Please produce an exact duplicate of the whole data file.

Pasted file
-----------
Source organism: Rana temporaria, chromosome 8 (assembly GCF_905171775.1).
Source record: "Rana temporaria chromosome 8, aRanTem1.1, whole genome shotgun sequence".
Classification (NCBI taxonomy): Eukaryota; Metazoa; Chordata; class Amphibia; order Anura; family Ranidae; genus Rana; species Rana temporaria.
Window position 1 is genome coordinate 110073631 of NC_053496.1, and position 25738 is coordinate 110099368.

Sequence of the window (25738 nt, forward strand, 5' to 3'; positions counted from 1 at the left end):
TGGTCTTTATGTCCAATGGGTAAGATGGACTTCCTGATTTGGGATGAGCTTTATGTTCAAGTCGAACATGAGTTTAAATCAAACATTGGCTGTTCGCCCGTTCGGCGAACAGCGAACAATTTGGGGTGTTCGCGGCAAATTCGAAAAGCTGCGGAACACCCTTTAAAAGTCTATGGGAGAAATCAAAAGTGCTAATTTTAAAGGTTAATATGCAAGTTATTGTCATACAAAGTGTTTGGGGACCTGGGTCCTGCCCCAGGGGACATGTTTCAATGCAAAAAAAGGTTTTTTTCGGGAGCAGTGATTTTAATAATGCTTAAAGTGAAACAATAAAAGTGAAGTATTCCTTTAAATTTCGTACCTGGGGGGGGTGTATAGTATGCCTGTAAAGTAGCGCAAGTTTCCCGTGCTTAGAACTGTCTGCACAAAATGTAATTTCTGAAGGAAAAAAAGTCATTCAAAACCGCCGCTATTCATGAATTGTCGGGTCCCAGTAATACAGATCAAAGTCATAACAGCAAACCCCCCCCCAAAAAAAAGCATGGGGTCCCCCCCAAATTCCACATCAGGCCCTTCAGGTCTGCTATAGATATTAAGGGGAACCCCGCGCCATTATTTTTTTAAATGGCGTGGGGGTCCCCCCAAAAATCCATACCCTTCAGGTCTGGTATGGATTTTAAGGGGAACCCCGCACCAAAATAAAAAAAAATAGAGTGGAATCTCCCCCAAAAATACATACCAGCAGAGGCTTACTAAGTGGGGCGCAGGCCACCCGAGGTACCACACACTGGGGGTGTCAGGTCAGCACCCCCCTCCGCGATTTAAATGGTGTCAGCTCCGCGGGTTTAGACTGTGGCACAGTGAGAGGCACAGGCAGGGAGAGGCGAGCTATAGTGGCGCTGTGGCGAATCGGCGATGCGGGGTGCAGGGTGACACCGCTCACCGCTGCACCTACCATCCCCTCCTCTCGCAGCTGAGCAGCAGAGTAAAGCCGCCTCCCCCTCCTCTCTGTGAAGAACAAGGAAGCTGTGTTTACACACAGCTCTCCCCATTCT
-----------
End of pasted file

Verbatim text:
Source organism: Rana temporaria, chromosome 8 (assembly GCF_905171775.1).
Source record: "Rana temporaria chromosome 8, aRanTem1.1, whole genome shotgun sequence".
Classification (NCBI taxonomy): Eukaryota; Metazoa; Chordata; class Amphibia; order Anura; family Ranidae; genus Rana; species Rana temporaria.
Window position 1 is genome coordinate 110073631 of NC_053496.1, and position 25738 is coordinate 110099368.

Sequence of the window (25738 nt, forward strand, 5' to 3'; positions counted from 1 at the left end):
TGGTCTTTATGTCCAATGGGTAAGATGGACTTCCTGATTTGGGATGAGCTTTATGTTCAAGTCGAACATGAGTTTAAATCAAACATTGGCTGTTCGCCCGTTCGGCGAACAGCGAACAATTTGGGGTGTTCGCGGCAAATTCGAAAAGCTGCGGAACACCCTTTAAAAGTCTATGGGAGAAATCAAAAGTGCTAATTTTAAAGGTTAATATGCAAGTTATTGTCATACAAAGTGTTTGGGGACCTGGGTCCTGCCCCAGGGGACATGTTTCAATGCAAAAAAAGGTTTTTTTCGGGAGCAGTGATTTTAATAATGCTTAAAGTGAAACAATAAAAGTGAAGTATTCCTTTAAATTTCGTACCTGGGGGGGGTGTATAGTATGCCTGTAAAGTAGCGCAAGTTTCCCGTGCTTAGAACTGTCTGCACAAAATGTAATTTCTGAAGGAAAAAAAGTCATTCAAAACCGCCGCTATTCATGAATTGTCGGGTCCCAGTAATACAGATCAAAGTCATAACAGCAAACCCCCCCCCAAAAAAAAGCATGGGGTCCCCCCCAAATTCCACATCAGGCCCTTCAGGTCTGCTATAGATATTAAGGGGAACCCCGCGCCATTATTTTTTTAAATGGCGTGGGGGTCCCCCCAAAAATCCATACCCTTCAGGTCTGGTATGGATTTTAAGGGGAACCCCGCACCAAAATAAAAAAAAATAGAGTGGAATCTCCCCCAAAAATACATACCAGCAGAGGCTTACTAAGTGGGGCGCAGGCCACCCGAGGTACCACACACTGGGGGTGTCAGGTCAGCACCCCCCTCCGCGATTTAAATGGTGTCAGCTCCGCGGGTTTAGACTGTGGCACAGTGAGAGGCACAGGCAGGGAGAGGCGAGCTATAGTGGCGCTGTGGCGAATCGGCGATGCGGGGTGCAGGGTGACACCGCTCACCGCTGCACCTACCATCCCCTCCTCTCGCAGCTGAGCAGCAGAGTAAAGCCGCCTCCCCCTCCTCTCTGTGAAGAACAAGGAAGCTGTGTTTACACACAGCTCTCCCCATTCT